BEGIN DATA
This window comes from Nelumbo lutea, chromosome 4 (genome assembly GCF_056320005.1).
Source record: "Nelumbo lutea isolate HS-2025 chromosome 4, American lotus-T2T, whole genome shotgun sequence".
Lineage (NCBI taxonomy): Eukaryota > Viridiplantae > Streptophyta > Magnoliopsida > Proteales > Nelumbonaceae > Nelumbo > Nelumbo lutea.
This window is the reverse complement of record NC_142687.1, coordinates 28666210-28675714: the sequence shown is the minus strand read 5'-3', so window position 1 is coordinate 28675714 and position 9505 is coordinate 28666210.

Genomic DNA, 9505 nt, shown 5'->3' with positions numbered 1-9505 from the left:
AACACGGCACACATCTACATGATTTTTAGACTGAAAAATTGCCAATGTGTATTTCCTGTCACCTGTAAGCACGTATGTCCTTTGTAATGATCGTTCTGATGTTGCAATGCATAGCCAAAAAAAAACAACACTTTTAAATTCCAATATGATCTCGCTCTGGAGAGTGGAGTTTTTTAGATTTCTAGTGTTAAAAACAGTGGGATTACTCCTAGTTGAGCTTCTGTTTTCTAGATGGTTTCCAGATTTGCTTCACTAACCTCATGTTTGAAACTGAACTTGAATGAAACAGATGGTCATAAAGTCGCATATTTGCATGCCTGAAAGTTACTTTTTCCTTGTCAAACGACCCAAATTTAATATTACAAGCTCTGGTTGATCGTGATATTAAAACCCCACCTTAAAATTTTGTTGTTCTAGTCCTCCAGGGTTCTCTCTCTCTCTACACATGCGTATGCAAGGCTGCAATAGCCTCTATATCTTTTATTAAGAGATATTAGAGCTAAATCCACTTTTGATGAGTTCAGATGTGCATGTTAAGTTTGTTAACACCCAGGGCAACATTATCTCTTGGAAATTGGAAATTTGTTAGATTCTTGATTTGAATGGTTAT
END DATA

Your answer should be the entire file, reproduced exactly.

This window comes from Nelumbo lutea, chromosome 4 (genome assembly GCF_056320005.1).
Source record: "Nelumbo lutea isolate HS-2025 chromosome 4, American lotus-T2T, whole genome shotgun sequence".
Lineage (NCBI taxonomy): Eukaryota > Viridiplantae > Streptophyta > Magnoliopsida > Proteales > Nelumbonaceae > Nelumbo > Nelumbo lutea.
This window is the reverse complement of record NC_142687.1, coordinates 28666210-28675714: the sequence shown is the minus strand read 5'-3', so window position 1 is coordinate 28675714 and position 9505 is coordinate 28666210.

Genomic DNA, 9505 nt, shown 5'->3' with positions numbered 1-9505 from the left:
AACACGGCACACATCTACATGATTTTTAGACTGAAAAATTGCCAATGTGTATTTCCTGTCACCTGTAAGCACGTATGTCCTTTGTAATGATCGTTCTGATGTTGCAATGCATAGCCAAAAAAAAACAACACTTTTAAATTCCAATATGATCTCGCTCTGGAGAGTGGAGTTTTTTAGATTTCTAGTGTTAAAAACAGTGGGATTACTCCTAGTTGAGCTTCTGTTTTCTAGATGGTTTCCAGATTTGCTTCACTAACCTCATGTTTGAAACTGAACTTGAATGAAACAGATGGTCATAAAGTCGCATATTTGCATGCCTGAAAGTTACTTTTTCCTTGTCAAACGACCCAAATTTAATATTACAAGCTCTGGTTGATCGTGATATTAAAACCCCACCTTAAAATTTTGTTGTTCTAGTCCTCCAGGGTTCTCTCTCTCTCTACACATGCGTATGCAAGGCTGCAATAGCCTCTATATCTTTTATTAAGAGATATTAGAGCTAAATCCACTTTTGATGAGTTCAGATGTGCATGTTAAGTTTGTTAACACCCAGGGCAACATTATCTCTTGGAAATTGGAAATTTGTTAGATTCTTGATTTGAATGGTTAT